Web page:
At a Target in downtown Los Angeles, Lauren Ireland exchanged a gift at the return counter just a few days before Christmas. She’s not the only one, either. Asked if a store’s return policy matters to her, she said, of course.
“I won’t buy it if I know I can’t return it,” she said.
Target’s return policy is posted clearly behind the return cashier. The store will do “everything it can to ensure customer satisfaction” and “most unopened items returned within 90 days in new condition will receive a refund or exchange.” But that’s Target’s particular policy. Angela Hausmann, a marketing professor at George Washington University, said retailers calculate their return policies with one thing in mind.
“They don’t have to do anything when the product is not defective, based on manufacturing,” she said. “Businesses do this because of the good will that it generates with customers.”
Good will and loyalty. In a competitive marketplace, people can buy stocking stuffers anywhere. They can order them online and get them shipped to their homes. Regulators aren’t telling retailers they have to do anything to help the customer out.
“I think the biggest thing for consumers to understand is that there really are no legal protections for them,” Hausmann said. “And if they have a really stringent return policy, you’re just out of luck.”
Returns cost retailers lots of money. Joe Colangelo, president of Consumers’ Research, said it becomes a bigger issue when customers take advantage of a return policy.
“Fraudulent returns account for about four percent of all holiday returns,” he said. “Just holiday sales alone, there’s going to be $2.2 billion in fraudulent returns.”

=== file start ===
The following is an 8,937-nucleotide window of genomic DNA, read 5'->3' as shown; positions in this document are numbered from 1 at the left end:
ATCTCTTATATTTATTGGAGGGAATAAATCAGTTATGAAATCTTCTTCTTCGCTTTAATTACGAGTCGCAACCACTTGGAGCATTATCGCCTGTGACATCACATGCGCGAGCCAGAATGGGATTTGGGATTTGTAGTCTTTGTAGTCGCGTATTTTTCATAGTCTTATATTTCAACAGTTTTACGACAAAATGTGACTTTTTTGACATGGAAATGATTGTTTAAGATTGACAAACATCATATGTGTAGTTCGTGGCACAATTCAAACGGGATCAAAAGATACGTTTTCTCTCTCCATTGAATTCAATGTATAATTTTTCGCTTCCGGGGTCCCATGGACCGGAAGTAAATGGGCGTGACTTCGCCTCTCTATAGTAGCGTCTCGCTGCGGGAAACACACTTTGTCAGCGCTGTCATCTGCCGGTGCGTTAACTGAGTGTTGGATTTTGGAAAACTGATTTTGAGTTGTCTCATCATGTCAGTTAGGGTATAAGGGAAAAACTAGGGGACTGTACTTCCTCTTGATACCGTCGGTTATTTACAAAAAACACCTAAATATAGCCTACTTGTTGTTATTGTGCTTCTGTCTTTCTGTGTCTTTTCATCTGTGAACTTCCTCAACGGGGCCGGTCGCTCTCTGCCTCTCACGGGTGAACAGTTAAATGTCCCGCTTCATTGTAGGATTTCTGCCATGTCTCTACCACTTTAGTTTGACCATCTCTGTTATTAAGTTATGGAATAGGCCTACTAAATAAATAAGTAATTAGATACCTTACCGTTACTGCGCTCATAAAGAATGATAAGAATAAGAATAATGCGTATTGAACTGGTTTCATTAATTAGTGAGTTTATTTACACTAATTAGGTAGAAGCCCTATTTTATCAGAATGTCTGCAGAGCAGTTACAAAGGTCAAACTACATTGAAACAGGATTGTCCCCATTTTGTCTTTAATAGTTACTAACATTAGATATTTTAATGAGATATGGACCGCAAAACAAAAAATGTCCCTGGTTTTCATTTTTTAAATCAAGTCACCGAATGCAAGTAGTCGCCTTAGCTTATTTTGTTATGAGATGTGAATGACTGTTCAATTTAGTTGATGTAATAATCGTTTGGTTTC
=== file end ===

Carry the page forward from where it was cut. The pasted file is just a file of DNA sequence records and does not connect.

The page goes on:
Some people call it “renting a product.” Someone needs a drill for a day, but doesn’t need a drill all the time, so they go to a store with a liberal return policy, use the drill for a day and then take it back. Colangelo said there’s nothing a retailer can do to change consumer behavior.
“People’s behavior is very difficult to change,” he said. “There are a number of customers who are never going to take advantage of a return policy because they feel that it’s morally wrong. And then there are some people that, no matter how strict you make it, they’re going to find the loophole that allows them to get a little extra.”
But, believe it or not, a liberal return policy might lead to fewer returns. Stacy Wood, professor of marketing at North Carolina State University, did research into exactly that. She said it’s a psychological thing.
“Here’s what happens, here’s the mechanism: when consumers see a liberal return policy it’s a signal to them, a cue, that the retailer is standing behind their products,” she said. “What happens is that there’s this tricky little psychological bias that we all fall prey to, which is called confirmatory bias. And what happens is that we tend to view evidence in a way that confirms our prior expectations.”
For many customers, a liberal return policy makes them think they’re shopping at a good store. Maybe that’s why L.L. Bean is willing to take back those 15-year-old cross country skis, no questions asked.
If you’re a member of your local public radio station, we thank you — because your support helps those stations keep programs like Marketplace on the air. But for Marketplace to continue to grow, we need additional investment from those who care most about what we do: superfans like you.
Your donation — as little as $5 — helps us create more content that matters to you and your community, and to reach more people where they are – whether that’s radio, podcasts or online.
When you contribute directly to Marketplace, you become a partner in that mission: someone who understands that when we all get smarter, everybody wins.